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The U.S. Senate has confirmed President Donald Trump's appointment of Pima County Superior Court Judge Scott Rash as a U.S. District Court judge for Arizona.

The Senate's vote Tuesday on confirmation of Rash's appointment was 74-20..

Trump nominated Rash last September to fill a vacancy created in April 2018 by Judge Cindy Jorgenson's shift to senior status.

The Senate Judiciary Committee held a hearing on Rash's appointment last year and formally endorsed it in January.

Then-Gov. Jan Brewer appointed Rash as a Superior Court judge in 2010. He previously worked in private practice with a Tucson law firm and before that as an Arizona assistant attorney general.

Republican Sen. Martha McSally said Rash has a strong work ethic and is fair-minded and will be an excellent federal judge.



Anyone needing proof of the power and significance of the Wisconsin Supreme Court can look no further than the lines of mask-wearing voters that stretched for hours in Milwaukee during an election held despite a stay-at-home order because of the coronavirus pandemic.

An election-eve decision by the court overturning the governor’s order to postpone the vote made the state an outlier in pushing ahead with voting, ignoring pleadings from health experts and local officials about the danger of spreading the virus.

The fact that Wisconsin went forward when other states delayed their elections, and that many voters were willing to endure long waits to cast ballots, reflects the hotly disputed role the court has taken in a state with outsize importance in national politics.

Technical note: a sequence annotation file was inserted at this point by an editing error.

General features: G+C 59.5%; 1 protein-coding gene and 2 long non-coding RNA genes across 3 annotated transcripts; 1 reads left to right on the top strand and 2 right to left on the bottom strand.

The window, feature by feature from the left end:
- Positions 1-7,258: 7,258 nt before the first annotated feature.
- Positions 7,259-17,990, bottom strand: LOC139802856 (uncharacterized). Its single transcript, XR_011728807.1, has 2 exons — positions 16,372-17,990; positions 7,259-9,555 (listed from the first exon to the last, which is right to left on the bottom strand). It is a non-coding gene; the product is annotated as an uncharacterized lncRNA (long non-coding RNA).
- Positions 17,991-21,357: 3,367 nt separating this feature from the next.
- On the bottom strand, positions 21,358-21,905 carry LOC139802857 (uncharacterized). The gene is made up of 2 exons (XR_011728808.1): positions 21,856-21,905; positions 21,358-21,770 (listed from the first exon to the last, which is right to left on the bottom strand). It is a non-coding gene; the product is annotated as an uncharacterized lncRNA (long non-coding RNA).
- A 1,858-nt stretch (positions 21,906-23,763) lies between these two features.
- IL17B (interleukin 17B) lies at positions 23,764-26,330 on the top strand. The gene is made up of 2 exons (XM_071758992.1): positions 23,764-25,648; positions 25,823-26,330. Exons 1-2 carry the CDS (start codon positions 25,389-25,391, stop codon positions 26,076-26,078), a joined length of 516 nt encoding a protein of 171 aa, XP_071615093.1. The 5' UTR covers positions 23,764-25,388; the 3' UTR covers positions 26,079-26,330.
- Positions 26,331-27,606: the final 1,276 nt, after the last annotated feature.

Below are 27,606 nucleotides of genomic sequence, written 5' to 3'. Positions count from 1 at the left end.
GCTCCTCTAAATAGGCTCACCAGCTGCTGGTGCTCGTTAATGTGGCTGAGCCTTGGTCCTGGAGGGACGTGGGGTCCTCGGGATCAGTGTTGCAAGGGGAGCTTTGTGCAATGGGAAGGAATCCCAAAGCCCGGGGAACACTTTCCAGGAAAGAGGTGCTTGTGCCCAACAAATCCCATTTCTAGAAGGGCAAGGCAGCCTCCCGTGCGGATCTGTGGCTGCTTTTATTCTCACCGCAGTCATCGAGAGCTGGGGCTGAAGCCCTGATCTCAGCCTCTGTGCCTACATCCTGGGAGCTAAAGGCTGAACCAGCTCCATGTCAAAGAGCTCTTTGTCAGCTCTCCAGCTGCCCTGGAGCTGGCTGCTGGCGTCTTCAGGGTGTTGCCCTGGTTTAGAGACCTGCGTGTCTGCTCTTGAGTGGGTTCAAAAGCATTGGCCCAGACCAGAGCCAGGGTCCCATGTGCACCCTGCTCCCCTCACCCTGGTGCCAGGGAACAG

Republicans and Democrats both see Wisconsin as crucial to winning national elections and gaining control of Congress. Historically, elections in the state are decided by close margins and power has flipped between the parties.

Since conservatives have held a majority on the state Supreme Court, the Republican-dominated Legislature has been able to enact laws that enhanced the GOP’s position, including voter ID laws and limits on labor unions, despite legal challenges from Democrats. The court would play a pivotal role in reviewing the drawing of new district lines for legislative and congressional offices following the 2020 census, which has a major impact on the balance of political power.

On the ballot Tuesday for a 10-year term was one of the justices in the court’s 5-2 conservative majority, Dan Kelly.

Democrats charged that holding the election when many voters might stay home would unduly benefit Republicans, who generally fare better in low-turnout ballots. Wisconsin’s Supreme Court elections are nonpartisan in name only.

No turnout information was available from Tuesday’s vote. The results can’t be posted until April 13, allowing time for counting absentee ballots.



The most senior Catholic to be convicted of child sex abuse took his appeal to Australia’s highest court Wednesday in potentially his last bid to clear his name.

Cardinal George Pell was sentenced a year ago to six years in prison for molesting two 13-year-old choirboys in Melbourne’s St. Patrick’s Cathedral while he was the city’s archbishop in the late 1990s.